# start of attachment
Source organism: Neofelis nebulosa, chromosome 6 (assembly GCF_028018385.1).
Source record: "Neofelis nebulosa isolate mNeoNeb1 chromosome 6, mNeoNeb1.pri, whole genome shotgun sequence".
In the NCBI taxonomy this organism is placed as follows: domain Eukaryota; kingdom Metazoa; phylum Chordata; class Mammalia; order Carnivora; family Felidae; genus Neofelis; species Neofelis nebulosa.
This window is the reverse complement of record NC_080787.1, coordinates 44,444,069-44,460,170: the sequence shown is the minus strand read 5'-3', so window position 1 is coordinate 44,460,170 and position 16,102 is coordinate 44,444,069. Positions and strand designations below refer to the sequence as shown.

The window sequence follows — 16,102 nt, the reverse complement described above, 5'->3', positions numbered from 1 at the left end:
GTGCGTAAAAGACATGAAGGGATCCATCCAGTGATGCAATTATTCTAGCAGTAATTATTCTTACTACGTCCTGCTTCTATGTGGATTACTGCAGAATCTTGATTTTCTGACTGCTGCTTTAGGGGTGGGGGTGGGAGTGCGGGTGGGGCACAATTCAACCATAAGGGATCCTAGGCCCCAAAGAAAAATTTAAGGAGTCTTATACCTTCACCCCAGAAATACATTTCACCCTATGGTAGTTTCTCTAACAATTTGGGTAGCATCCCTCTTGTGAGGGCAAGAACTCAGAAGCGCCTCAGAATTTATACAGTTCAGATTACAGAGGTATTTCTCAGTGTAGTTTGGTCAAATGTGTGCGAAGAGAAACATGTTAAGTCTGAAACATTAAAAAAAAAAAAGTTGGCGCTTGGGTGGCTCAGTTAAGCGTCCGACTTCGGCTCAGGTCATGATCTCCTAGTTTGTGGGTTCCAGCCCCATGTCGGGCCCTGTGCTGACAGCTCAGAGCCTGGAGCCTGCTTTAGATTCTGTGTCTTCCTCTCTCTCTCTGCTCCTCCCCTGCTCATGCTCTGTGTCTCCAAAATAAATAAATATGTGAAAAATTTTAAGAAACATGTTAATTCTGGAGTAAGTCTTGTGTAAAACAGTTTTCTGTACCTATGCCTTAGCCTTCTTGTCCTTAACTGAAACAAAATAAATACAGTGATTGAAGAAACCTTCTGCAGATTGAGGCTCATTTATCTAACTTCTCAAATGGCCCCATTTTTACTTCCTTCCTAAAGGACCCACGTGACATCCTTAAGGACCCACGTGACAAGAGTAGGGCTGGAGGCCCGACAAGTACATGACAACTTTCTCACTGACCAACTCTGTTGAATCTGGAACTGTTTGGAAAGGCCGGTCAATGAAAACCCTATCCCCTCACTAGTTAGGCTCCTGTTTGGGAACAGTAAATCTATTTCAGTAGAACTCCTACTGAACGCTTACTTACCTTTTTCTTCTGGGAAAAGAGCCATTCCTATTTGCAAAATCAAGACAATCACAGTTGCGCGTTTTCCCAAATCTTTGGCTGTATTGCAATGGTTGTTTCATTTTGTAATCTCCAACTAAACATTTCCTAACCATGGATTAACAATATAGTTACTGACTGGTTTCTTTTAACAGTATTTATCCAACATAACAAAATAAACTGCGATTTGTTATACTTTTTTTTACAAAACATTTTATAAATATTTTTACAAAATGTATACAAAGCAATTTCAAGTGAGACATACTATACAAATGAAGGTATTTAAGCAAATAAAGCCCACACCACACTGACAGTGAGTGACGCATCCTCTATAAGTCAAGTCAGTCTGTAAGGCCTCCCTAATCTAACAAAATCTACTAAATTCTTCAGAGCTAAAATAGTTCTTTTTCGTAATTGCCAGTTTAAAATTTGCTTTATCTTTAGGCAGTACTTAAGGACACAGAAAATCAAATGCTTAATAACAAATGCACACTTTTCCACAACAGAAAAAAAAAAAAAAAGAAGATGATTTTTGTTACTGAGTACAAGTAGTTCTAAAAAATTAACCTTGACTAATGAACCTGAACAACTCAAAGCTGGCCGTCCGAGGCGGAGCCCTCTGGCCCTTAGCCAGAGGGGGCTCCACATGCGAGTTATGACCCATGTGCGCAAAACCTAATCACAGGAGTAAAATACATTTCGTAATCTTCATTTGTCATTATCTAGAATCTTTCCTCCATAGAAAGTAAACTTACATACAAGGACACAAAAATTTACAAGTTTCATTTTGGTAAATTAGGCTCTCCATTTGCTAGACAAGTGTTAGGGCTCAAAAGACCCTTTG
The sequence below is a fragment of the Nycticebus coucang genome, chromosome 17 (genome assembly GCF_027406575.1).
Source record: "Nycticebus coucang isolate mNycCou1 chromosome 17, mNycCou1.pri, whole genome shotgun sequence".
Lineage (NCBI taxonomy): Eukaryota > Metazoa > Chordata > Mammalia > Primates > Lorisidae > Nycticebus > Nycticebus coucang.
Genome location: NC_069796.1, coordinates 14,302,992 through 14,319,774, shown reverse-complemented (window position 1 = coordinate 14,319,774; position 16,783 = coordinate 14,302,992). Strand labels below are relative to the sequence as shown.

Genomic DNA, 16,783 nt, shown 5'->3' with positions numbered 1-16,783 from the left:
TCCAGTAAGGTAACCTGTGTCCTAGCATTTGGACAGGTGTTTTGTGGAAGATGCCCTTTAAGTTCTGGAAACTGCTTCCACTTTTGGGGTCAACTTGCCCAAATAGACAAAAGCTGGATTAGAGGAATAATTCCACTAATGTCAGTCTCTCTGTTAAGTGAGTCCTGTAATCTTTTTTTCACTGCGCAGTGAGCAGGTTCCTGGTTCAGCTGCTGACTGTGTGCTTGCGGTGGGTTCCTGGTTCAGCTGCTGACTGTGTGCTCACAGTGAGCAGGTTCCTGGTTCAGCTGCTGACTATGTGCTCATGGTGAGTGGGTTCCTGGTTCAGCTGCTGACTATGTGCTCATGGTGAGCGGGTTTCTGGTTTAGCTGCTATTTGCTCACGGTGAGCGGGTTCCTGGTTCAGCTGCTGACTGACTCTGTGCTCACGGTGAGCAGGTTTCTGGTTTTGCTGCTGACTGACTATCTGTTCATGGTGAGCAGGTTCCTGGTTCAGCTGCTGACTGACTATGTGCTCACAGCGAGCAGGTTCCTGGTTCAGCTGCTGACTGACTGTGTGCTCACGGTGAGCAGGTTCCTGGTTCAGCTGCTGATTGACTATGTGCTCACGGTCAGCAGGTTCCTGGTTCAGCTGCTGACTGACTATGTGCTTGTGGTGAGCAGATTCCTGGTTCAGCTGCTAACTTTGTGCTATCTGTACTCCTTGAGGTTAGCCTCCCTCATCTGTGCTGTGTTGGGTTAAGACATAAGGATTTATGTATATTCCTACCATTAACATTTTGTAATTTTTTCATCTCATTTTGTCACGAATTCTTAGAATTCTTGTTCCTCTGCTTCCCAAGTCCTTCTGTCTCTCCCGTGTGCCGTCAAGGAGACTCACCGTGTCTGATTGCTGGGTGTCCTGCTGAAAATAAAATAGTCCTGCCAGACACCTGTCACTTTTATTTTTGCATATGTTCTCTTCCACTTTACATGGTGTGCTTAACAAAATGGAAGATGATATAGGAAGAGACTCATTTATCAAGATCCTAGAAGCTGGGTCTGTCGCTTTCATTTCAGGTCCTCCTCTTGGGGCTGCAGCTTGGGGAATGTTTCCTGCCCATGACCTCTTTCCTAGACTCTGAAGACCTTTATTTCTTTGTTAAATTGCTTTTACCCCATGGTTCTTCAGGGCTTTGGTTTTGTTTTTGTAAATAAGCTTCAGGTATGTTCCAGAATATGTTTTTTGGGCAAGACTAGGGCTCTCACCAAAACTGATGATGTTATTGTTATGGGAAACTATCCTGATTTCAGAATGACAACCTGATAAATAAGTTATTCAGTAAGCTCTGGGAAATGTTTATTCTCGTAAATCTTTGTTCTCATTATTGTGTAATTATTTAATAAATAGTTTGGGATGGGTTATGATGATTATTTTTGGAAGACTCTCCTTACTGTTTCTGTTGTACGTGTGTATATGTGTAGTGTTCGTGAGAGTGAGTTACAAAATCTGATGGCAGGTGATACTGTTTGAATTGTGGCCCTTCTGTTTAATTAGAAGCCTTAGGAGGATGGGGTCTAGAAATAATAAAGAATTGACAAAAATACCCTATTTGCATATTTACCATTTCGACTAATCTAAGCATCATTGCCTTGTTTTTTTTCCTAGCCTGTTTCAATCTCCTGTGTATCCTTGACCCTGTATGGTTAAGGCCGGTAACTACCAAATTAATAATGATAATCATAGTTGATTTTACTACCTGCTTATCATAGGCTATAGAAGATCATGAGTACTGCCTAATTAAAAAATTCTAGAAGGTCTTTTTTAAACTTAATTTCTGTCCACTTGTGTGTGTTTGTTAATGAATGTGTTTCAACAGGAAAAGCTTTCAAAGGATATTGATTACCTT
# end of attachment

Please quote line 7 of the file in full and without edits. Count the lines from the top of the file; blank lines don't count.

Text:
The sequence below is a fragment of the Nycticebus coucang genome, chromosome 17 (genome assembly GCF_027406575.1).